A snapshot of the key factors driving the performance of markets and your funds last month
All Fund returns below are after fees & before tax
In November the NZ Growth Fund returned +7.0%, outperforming the local market at +5.7%(S&P/NZX50G).
Xero (+22%) issued a US$700m convertible note. It will use the proceeds to buy back existing convertible bonds ($294m principal value) and to fund potential acquisitions or strategic investments. This provides significant further liquidity to an already liquid balance sheet.
Pushpay (-22%) announced its 1H21 result and also hosted a mini virtual investor event in lieu of a full investor day in the US. As expected, the result was strong and full year EBITDA guidance was upgraded from US$50-54m to US$54-58m. the stock was caught up in the acute global rotation out of COVID-19 winners (PPH) into COVID-19 losers.
The Australian portfolio returned +6.1% in November, behind the +9.7% return for the ASX 200 Index (70% hedged into NZ$).
Our shareholdings in financials such as Credit Corp (+29.8% in A$) and the banks including National Australia Bank (+24.8%), ANZ (+22.6%), CBA (+14.6%) and Westpac (+14.3%) buoyed our portfolio returns in the month. Following Australia’s stimulatory budget in October, enthusiasm about COVID-19 vaccine trial results saw a strong market rotation in November out of high growth companies and COVID-19 beneficiaries into cyclicals and companies that will benefit from continued re-opening of the global economy. This, coupled with a generally improving outlook for the banks (likely lower bad debts than currently provisioned for) drove the sharp increase in their share prices in the month.
In contrast, this rotation contributed to the underperformance of high growth companies like data centre operator Next DC (-11.8%) and insurance claims software company Fineos (-16.6%). Fineos was also affected by a cautious near term trading update at its AGM. The longer term potential for both companies remains sound.
Two significant events dominated global sharemarkets in November and contributed to one of the strongest months on record for investors. The first was the US election, which delivered a contested outcome for the Presidency and a narrow republican senate majority. Despite this combination previously being thought to be the worst for markets it was embraced by investors particularly buyers of high growth technology names. Shortly after, Pfizer announced successful results from their COVID-19 drug trial which boosted shares of the financial and energy companies thought to do better as the economy returns to pre-COVID conditions. The rotation back into the stocks that have lagged this year was one of the most significant moves out of momentum stocks and into value stocks that we have seen in many years.
The core portfolio benefited from strong security selection within financials, materials and real estate. The strongest gainers in the portfolio were Spanish bank BBVA (up 55%) and refinery operator Valero Energy Corp (up 41%). The underweight to Tesla Inc was again the largest detractor from performance as the shares in the car maker jumped 42% upon news of its pending inclusion in the S&P500.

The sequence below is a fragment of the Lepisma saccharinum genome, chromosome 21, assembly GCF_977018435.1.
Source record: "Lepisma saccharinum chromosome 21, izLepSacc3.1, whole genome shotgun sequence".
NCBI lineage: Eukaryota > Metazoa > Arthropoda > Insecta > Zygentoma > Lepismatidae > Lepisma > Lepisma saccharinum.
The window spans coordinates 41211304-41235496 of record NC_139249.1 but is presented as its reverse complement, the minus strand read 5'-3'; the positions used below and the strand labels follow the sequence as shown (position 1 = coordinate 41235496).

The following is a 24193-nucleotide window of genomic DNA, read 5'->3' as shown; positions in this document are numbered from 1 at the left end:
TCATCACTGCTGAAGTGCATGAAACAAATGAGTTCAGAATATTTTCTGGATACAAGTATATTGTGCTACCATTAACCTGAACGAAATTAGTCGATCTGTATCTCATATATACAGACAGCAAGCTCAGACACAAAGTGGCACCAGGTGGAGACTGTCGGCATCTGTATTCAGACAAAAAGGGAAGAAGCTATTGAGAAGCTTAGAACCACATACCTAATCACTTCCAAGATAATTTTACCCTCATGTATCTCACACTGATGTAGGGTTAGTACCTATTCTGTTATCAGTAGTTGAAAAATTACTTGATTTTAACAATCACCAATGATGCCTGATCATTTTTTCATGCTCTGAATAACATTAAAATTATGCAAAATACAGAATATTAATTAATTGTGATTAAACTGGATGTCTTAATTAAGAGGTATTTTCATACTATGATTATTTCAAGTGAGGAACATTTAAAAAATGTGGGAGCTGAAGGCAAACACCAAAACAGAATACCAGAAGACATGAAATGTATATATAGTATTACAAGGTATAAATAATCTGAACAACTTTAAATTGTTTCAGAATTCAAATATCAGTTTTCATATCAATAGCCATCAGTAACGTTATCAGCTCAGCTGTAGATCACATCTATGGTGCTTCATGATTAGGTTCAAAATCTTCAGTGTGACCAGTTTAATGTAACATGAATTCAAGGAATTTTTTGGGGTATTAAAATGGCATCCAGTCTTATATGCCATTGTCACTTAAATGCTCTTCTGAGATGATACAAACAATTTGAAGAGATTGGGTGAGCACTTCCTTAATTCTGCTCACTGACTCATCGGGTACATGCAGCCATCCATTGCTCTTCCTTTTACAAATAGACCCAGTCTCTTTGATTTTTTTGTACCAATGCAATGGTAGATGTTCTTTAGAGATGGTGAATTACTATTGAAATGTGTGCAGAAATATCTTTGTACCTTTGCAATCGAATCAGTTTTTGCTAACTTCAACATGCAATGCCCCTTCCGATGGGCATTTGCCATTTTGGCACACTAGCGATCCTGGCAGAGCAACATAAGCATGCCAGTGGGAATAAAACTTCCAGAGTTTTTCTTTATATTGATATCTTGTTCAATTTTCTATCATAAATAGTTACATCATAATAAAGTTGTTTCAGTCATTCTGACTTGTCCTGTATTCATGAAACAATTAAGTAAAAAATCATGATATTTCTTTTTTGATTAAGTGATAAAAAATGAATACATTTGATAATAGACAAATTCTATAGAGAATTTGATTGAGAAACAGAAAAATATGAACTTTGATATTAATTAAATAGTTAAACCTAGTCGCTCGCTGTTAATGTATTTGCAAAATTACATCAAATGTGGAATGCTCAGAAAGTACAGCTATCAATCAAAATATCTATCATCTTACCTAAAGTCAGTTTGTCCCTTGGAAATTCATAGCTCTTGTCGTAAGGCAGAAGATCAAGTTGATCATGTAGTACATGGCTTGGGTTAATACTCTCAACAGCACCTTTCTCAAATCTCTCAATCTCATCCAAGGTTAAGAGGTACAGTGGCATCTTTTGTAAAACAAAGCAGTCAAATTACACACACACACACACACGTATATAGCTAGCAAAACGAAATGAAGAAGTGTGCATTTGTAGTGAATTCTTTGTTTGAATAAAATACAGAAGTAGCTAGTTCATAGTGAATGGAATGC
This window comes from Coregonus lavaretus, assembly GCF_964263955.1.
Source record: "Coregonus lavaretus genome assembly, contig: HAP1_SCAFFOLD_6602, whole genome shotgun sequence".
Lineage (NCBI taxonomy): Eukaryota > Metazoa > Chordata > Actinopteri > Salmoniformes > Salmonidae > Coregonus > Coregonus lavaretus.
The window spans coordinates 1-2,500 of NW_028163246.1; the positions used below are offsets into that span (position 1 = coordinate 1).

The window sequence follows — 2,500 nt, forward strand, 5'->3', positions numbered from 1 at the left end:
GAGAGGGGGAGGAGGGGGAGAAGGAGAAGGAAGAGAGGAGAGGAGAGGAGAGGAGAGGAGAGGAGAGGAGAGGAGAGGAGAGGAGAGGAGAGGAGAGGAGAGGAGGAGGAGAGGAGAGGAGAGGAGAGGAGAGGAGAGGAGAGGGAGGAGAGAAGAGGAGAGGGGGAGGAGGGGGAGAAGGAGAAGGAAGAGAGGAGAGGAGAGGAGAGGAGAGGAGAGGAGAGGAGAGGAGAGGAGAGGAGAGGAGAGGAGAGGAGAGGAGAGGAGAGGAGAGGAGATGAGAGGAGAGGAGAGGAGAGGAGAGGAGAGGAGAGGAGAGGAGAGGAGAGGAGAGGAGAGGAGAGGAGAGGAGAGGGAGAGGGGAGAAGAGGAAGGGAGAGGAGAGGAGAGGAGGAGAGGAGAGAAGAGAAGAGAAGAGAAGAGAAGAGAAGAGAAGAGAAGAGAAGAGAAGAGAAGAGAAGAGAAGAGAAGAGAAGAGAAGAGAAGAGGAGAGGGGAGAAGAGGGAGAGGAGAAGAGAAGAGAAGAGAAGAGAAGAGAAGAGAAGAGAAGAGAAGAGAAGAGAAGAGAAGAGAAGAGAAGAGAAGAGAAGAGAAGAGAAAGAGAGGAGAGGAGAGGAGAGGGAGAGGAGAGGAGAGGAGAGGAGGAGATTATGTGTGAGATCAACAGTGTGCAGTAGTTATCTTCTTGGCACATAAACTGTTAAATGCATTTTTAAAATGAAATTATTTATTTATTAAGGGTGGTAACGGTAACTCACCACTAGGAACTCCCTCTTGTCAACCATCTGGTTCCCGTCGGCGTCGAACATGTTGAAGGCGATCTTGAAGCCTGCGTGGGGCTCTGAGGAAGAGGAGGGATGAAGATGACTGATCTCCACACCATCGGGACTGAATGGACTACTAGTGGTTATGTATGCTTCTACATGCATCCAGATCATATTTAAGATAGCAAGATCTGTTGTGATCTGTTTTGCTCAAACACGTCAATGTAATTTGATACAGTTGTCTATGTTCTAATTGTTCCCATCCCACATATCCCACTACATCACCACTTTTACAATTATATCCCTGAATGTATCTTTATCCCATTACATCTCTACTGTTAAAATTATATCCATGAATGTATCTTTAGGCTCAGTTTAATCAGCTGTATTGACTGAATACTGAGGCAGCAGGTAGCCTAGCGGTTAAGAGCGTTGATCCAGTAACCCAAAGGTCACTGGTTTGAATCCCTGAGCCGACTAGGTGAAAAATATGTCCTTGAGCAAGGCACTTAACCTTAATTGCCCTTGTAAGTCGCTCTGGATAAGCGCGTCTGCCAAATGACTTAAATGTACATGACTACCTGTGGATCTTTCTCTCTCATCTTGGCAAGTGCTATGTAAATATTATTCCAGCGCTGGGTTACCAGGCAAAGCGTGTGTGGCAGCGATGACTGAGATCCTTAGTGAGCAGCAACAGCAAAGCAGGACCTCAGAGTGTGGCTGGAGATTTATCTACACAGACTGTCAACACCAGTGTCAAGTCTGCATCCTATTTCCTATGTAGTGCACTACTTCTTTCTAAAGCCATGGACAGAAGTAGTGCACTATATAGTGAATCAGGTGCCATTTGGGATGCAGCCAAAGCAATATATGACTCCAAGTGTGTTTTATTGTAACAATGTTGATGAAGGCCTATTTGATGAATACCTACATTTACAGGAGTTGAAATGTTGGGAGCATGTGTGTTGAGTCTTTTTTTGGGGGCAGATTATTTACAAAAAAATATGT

Weightings to industry sectors were a drag on relative performance as the portfolio is overweight healthcare and utilities while underweight energy and financials. Geographically, the portfolio is tilted toward the UK and Japan and away from North America which was also detractor.
Global corporate bond markets were in fine fettle during November as, notwithstanding the ongoing negative impact of the coronavirus on current business activity, there were several positive announcements regarding vaccine candidates which supported confidence in improved economic growth rates for the coming years. Mirroring this confidence, our investment in Whitbread plc delivered a strong return during the month. The company’s market position in the UK branded hotel segment has improved during the year which reflects management’s ongoing focus on consistent service standards that drives customer loyalty. In addition, the company’s strong balance sheet – which was augmented by a £1.0bn share issue in June – provides the company with a solid base to build upon its market leading position in the UK and expansion into the German hotel market.
New Zealand bonds had a torrid time of it in November. First, the Reserve Bank intimated that, should their Funding for Lending Programme (FLP) prove as successful as they think it will be, then there would be less need to lower the Official Cash Rate. Then it was the governments turn to push bond yields higher, with Finance Minister Robertson voicing his concern in a letter to the RBNZ Governor that it was low interest rates that were putting unwelcome upward pressure on house prices. When coupled with more positive vaccine developments this saw NZ bond yields rise at one of their fastest paces in recent years.
Pleasingly, our holding in Synlait bonds did buck this trend however. The company has come to the end of a heavy investment period which has resulted in additional infant formula manufacturing capacity and integration of Dairyworks Limited and Talbot Forest Cheese – the latter two entities providing end market diversification benefits for the group. Given such investment and in view of the global pandemic, the company raised $200m via the issue of new shares with proceeds earmarked for a reduction in bank debt. We are pleased with this development and will be visiting the company’s Dunsandel plant during December for a glimpse into the company’s world class manufacturing assets (and hopefully some cheese tasting!)